Mark Cuban, owner of the Dallas Mavericks, investor, entrepreneur and Chairman, HDNet, is quoted as saying, It’s no longer an era of business as usual. Executives and entrepreneurs must embrace new media in order to not only compete for the future, but for mind share, market share, and, ultimately, relevance. [Engage!] helps you engage. Without it, you’re competing for second place.

In Chapter 17 of Engage!, Defining the Rules of Engagement, I believe Solis truly delivers the message, and addresses many of the underlying questions I’ve outlined above. At the very least, with respect to these questions, Solis provides what is in essence an outline of what must be considered as businesses take the next step within social media.

With Social Media Comes Great Responsibility
from Engage! by Brian Solis
Chapter 17, Page 205

Please remember these words…

Perhaps the biggest mistakes committed by businesses, personalities and brands in social media occur when people jump into social networks blindly without establishing guidelines, a plan of action, a sense of what people are seeking and how and why they communicate, an understanding of where people are congregating, a definition of what they represent and how they will personify the brand online, and the goals, objectives, and metrics associated with participation.

Everything starts with education and the instruction of policies to protect individuals and brands.

In addition to setting the guidelines and regulations for how and when employees [and franchisees] should and shouldn’t engage online when it relates to the company, we must teach our spokespersons, ambassadors, and advocates how to leverage the immediacy, extent, and potential of these powerful social media tools. Our communities will follow by example.

Holding informal and infrequent workshops and/or publishing internal guidelines for self-consumption and interpretation is not nearly enough to satisfy the substantial requirements for an in-depth comprehension of the scenarios, circumstances, objectives, hazards, and nuances associated with engagement, influence, and community building.

This is more than publishing and it’s far more important than empowering employees [and franchisees] with the ability to chat online.

It is our responsibility to contribute to the increase of a significant, tuned, and strategic signal, with a high ratio to noise. I assure you that in doing so, you will earn a place among the elite in the ranks of social, new, and emerging media practices within your organization.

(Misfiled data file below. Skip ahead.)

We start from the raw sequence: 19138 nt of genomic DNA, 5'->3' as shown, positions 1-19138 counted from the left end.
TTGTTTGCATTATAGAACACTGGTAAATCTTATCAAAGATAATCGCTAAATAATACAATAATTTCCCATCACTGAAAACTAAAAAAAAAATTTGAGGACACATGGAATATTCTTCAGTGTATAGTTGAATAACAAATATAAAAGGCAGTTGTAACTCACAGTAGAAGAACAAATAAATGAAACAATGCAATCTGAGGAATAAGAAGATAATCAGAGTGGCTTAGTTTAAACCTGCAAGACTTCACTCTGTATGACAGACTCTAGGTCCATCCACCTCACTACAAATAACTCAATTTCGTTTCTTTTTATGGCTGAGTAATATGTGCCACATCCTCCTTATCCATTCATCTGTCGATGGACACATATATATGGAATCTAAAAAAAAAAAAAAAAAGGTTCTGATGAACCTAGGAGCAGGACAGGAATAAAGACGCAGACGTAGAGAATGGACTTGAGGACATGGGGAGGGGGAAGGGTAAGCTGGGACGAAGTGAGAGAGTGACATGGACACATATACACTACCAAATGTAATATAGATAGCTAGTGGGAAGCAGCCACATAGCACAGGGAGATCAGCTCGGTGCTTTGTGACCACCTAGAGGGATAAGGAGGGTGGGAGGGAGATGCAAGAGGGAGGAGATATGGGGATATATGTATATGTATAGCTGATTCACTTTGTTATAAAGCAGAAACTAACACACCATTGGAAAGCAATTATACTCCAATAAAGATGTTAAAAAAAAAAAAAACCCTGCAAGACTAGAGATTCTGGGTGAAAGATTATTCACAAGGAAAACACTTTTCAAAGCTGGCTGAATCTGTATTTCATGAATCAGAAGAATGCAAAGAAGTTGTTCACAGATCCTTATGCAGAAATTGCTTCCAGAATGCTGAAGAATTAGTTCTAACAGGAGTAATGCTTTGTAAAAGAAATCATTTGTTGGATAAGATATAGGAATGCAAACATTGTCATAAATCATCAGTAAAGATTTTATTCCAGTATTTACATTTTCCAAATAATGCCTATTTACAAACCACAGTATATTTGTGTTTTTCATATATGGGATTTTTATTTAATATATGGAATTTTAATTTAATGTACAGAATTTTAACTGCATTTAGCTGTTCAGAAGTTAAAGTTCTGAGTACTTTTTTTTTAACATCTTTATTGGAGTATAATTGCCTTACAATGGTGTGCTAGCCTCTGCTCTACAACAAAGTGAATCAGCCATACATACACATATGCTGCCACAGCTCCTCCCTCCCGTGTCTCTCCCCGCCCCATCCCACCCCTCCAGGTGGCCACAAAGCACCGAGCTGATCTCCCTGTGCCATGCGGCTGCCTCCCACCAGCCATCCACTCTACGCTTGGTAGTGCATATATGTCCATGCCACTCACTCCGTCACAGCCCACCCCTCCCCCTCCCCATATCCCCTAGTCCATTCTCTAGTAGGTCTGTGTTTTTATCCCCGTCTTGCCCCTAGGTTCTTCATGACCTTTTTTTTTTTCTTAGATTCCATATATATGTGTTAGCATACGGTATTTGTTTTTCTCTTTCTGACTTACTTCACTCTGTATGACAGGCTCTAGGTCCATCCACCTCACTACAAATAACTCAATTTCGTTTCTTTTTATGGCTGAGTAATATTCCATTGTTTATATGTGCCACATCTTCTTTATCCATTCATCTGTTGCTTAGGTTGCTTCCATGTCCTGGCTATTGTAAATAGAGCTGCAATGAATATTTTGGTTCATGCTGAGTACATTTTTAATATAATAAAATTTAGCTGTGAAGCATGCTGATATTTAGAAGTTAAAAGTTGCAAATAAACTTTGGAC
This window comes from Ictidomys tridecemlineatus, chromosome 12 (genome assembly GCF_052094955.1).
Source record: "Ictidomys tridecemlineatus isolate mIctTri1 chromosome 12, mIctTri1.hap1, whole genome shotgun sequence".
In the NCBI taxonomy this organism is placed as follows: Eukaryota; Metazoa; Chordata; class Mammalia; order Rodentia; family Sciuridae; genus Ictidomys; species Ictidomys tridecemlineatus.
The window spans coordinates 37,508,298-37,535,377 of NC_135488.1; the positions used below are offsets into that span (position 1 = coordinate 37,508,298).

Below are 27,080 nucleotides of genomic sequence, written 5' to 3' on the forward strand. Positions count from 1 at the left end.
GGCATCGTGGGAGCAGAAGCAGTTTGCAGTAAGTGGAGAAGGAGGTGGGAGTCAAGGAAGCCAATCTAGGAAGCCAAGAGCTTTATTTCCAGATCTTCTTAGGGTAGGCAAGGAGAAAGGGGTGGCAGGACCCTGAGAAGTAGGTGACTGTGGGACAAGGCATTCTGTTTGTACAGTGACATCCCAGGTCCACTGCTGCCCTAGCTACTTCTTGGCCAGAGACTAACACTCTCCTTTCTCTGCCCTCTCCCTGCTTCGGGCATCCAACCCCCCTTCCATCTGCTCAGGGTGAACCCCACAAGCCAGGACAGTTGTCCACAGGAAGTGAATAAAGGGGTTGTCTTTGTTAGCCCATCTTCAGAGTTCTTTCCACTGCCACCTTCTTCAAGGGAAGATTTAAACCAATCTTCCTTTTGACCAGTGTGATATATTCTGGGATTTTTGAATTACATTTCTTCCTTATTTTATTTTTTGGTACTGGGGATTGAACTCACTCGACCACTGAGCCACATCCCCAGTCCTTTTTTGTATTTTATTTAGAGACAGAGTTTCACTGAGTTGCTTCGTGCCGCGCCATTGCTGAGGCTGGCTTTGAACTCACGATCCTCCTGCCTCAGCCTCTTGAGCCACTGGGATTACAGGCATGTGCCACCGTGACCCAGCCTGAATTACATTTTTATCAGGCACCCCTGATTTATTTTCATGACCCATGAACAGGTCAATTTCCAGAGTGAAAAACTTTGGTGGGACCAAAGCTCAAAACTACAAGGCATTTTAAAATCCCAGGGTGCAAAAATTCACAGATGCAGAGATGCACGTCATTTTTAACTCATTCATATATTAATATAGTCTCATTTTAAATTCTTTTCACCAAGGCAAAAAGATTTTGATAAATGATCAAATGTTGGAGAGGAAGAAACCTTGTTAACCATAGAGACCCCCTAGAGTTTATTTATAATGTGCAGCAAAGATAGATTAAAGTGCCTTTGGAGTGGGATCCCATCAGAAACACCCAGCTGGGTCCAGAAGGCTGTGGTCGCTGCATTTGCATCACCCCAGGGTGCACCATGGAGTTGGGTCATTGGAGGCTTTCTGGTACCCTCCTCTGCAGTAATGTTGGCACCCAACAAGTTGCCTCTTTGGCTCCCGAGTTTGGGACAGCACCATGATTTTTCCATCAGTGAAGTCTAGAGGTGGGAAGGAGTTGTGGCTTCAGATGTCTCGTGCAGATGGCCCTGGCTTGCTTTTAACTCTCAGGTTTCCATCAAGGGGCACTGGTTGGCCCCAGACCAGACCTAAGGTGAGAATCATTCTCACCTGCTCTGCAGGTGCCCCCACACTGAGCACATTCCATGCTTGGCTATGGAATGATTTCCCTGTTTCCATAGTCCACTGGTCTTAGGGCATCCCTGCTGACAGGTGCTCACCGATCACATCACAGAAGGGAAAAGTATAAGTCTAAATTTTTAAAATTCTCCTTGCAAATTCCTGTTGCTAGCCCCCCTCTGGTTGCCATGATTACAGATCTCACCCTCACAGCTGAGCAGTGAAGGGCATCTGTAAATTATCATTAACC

Recently, on Franchise Today, my guest, BJ Emerson, Social Technology Officer at Tasti D-Lite, mentioned social negligence. At the time, I thought it was a powerful statement and was intrigued by its implications. But now that I’ve read Engage!, I truly understand what BJ was referring to, and now realize the power and magnitude of social negligence… and social responsibility.

This post was originally posted on this site April 2010.


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Rules of Engagement within the Social Web

Recently, I posted, With Social Media Comes Great Responsibility, which included text from Brian Solis‘ new book, Engage! Solis talks about establishing guidelines before jumping blindly into social media. In essence, a plan of action must be developed before taking the plunge.

Today, I will take establishing guidelines a step further, and refer to Solis’ Rules of Engagement. In the We Are Champions section of Engage!, Brian lists 23 suggested rules of engagement that when defined, and in conjunction with establishing policies and procedures, will “help shape proactive and reactive dialogues to benefit the business, brand, customer, peers, and prospects.” But, so as not to cause any confusion, he does puts a fine point on this in stating that these rules are “not the same as implementing and managing rules of conduct.”

Rules of Engagement
from Engage! by Brian Solis
Chapter 17 – Pgs 201-202

1. Unveil the communities of influence and discover their choices, challenges, impressions, and wants.

2. Participate where your presence is advantageous and mandatory; don’t just participate everywhere and anywhere.

3. Consistently create, contribute to, and reinforce service and value.

4. Concentrate participation where it will offer the greatest rewards for both sides.

5. Assess pain points, frustrations, and also expressions of contentment to establish emotional connections.

6. Determine the brand identity, character, and personality you wish to portray – and match to the individual persona who’s in front of it when online.

7. Adapt predefined personalities with the voice of the community in which you engage.

8. Observe the behavioral cultures within each network and adjust your outreach accordingly.

9. Become a true participant in each community you wish to galvanize.

10. Don’t speak at audiences through messages.

11. Dig deeper to connect what transpires in the Social Web to your business objectives.

12. Learn from each engagement.

13. Ensure that any external activities are supported by a comprehensive infrastructure to address situations and adapt to market conditions and demands.

14. Establish a point of contact who is ultimately responsible for identifying, trafficking, or responding to all things that can affect brand perception.

15. Act, don’t just listen and placate – do something.

16. Earn connections through collaboration.

17. Empower advocacy.

18. Embody the attributes you wish to portray and instill.

19. Don’t get lost in conversation or translation; ensure your involvement strategically maps to objectives specifically created for the Social web.

20. Establish and nurture beneficial relationships online and in the real world as long as public perception and action is important to your business.

21. “Un-” campaign programs and ensure they’re part of a day-to-day cause.

22. “Unmarket” by offering solutions and becoming a resource to your communities.

23. Give back, reciprocate, acknowledge, add value, and contribute where it makes sense.